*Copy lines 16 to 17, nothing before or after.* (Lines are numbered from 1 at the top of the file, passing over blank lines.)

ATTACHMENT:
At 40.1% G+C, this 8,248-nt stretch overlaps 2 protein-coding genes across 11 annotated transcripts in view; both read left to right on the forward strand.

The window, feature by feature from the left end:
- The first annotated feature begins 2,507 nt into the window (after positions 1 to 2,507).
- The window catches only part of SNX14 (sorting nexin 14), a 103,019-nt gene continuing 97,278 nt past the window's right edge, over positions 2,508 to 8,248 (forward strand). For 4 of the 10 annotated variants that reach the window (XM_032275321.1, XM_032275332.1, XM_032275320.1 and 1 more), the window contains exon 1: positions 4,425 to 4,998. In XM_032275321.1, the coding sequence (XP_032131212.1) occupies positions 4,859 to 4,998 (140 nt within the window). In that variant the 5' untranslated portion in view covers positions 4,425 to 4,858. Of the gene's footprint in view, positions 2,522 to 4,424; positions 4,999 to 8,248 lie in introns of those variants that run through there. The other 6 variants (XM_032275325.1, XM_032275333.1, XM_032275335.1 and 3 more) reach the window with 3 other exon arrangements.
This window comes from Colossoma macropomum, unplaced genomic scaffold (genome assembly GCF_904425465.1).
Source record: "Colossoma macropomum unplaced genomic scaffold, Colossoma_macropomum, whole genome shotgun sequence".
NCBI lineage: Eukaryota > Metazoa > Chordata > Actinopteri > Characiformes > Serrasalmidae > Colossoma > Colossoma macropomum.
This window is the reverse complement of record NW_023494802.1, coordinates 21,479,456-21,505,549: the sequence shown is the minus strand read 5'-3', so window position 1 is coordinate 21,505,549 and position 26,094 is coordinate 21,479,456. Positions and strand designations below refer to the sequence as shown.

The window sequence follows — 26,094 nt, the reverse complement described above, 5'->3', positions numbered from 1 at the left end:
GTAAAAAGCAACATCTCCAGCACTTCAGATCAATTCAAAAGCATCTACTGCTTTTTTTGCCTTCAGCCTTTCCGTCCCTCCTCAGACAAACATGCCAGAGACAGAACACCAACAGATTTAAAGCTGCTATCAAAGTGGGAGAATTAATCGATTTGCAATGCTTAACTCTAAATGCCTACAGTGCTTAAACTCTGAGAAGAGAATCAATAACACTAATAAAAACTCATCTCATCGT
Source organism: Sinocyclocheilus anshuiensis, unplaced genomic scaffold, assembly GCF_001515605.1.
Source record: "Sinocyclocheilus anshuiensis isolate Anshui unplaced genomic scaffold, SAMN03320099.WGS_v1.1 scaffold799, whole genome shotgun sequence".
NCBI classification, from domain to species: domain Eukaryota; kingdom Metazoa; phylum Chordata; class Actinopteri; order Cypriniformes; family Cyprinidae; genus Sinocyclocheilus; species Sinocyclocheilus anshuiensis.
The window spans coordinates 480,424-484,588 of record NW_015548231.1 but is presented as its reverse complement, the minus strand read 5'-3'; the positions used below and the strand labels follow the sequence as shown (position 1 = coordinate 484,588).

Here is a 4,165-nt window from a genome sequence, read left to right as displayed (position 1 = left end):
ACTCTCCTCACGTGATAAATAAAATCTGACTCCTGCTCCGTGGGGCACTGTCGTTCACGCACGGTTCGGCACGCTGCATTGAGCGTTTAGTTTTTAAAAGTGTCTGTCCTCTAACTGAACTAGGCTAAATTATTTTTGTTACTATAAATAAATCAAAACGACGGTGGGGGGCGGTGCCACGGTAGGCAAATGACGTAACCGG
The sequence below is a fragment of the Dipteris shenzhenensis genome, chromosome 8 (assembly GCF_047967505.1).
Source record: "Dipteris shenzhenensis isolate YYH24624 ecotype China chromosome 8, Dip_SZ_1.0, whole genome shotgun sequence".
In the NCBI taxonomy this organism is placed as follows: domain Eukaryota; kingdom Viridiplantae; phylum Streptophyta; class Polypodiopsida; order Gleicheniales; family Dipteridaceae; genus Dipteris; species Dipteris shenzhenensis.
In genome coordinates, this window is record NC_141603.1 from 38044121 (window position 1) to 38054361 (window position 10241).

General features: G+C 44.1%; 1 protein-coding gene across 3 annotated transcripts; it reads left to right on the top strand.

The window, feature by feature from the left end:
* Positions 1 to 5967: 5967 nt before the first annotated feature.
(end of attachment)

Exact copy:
ACTCTCCTCACGTGATAAATAAAATCTGACTCCTGCTCCGTGGGGCACTGTCGTTCACGCACGGTTCGGCACGCTGCATTGAGCGTTTAGTTTTTAAAAGTGTCTGTCCTCTAACTGAACTAGGCTAAATTATTTTTGTTACTATAAATAAATCAAAACGACGGTGGGGGGCGGTGCCACGGTAGGCAAATGACGTAACCGG
The sequence below is a fragment of the Dipteris shenzhenensis genome, chromosome 8 (assembly GCF_047967505.1).